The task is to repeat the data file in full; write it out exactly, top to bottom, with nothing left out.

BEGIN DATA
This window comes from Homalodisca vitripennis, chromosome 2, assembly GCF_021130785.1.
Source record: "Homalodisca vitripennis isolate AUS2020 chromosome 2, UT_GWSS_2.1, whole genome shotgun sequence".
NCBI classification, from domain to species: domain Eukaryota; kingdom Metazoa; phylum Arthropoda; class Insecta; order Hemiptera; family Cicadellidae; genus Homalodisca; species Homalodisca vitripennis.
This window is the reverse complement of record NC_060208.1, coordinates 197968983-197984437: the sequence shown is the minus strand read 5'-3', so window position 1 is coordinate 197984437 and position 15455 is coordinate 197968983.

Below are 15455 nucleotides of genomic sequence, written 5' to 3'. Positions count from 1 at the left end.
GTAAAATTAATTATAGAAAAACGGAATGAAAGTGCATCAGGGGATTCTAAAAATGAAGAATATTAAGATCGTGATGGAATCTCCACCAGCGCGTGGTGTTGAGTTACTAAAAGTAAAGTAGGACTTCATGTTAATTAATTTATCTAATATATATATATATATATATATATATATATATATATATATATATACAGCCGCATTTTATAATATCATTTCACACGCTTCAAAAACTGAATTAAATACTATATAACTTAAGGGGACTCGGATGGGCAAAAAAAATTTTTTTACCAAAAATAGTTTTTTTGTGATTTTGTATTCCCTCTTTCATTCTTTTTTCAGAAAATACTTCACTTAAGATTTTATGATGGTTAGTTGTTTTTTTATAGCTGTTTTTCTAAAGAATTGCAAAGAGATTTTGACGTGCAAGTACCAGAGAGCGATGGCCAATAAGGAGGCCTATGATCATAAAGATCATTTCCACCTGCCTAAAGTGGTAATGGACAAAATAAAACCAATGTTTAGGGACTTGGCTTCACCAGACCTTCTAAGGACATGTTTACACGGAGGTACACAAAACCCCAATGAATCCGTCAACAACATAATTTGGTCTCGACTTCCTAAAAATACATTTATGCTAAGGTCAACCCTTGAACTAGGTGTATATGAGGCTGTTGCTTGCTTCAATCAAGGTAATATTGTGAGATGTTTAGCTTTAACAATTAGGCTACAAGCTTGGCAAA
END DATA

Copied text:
This window comes from Homalodisca vitripennis, chromosome 2, assembly GCF_021130785.1.
Source record: "Homalodisca vitripennis isolate AUS2020 chromosome 2, UT_GWSS_2.1, whole genome shotgun sequence".
NCBI classification, from domain to species: domain Eukaryota; kingdom Metazoa; phylum Arthropoda; class Insecta; order Hemiptera; family Cicadellidae; genus Homalodisca; species Homalodisca vitripennis.
This window is the reverse complement of record NC_060208.1, coordinates 197968983-197984437: the sequence shown is the minus strand read 5'-3', so window position 1 is coordinate 197984437 and position 15455 is coordinate 197968983.

Below are 15455 nucleotides of genomic sequence, written 5' to 3'. Positions count from 1 at the left end.
GTAAAATTAATTATAGAAAAACGGAATGAAAGTGCATCAGGGGATTCTAAAAATGAAGAATATTAAGATCGTGATGGAATCTCCACCAGCGCGTGGTGTTGAGTTACTAAAAGTAAAGTAGGACTTCATGTTAATTAATTTATCTAATATATATATATATATATATATATATATATATATATATATATATACAGCCGCATTTTATAATATCATTTCACACGCTTCAAAAACTGAATTAAATACTATATAACTTAAGGGGACTCGGATGGGCAAAAAAAATTTTTTTACCAAAAATAGTTTTTTTGTGATTTTGTATTCCCTCTTTCATTCTTTTTTCAGAAAATACTTCACTTAAGATTTTATGATGGTTAGTTGTTTTTTTATAGCTGTTTTTCTAAAGAATTGCAAAGAGATTTTGACGTGCAAGTACCAGAGAGCGATGGCCAATAAGGAGGCCTATGATCATAAAGATCATTTCCACCTGCCTAAAGTGGTAATGGACAAAATAAAACCAATGTTTAGGGACTTGGCTTCACCAGACCTTCTAAGGACATGTTTACACGGAGGTACACAAAACCCCAATGAATCCGTCAACAACATAATTTGGTCTCGACTTCCTAAAAATACATTTATGCTAAGGTCAACCCTTGAACTAGGTGTATATGAGGCTGTTGCTTGCTTCAATCAAGGTAATATTGTGAGATGTTTAGCTTTAACAATTAGGCTACAAGCTTGGCAAA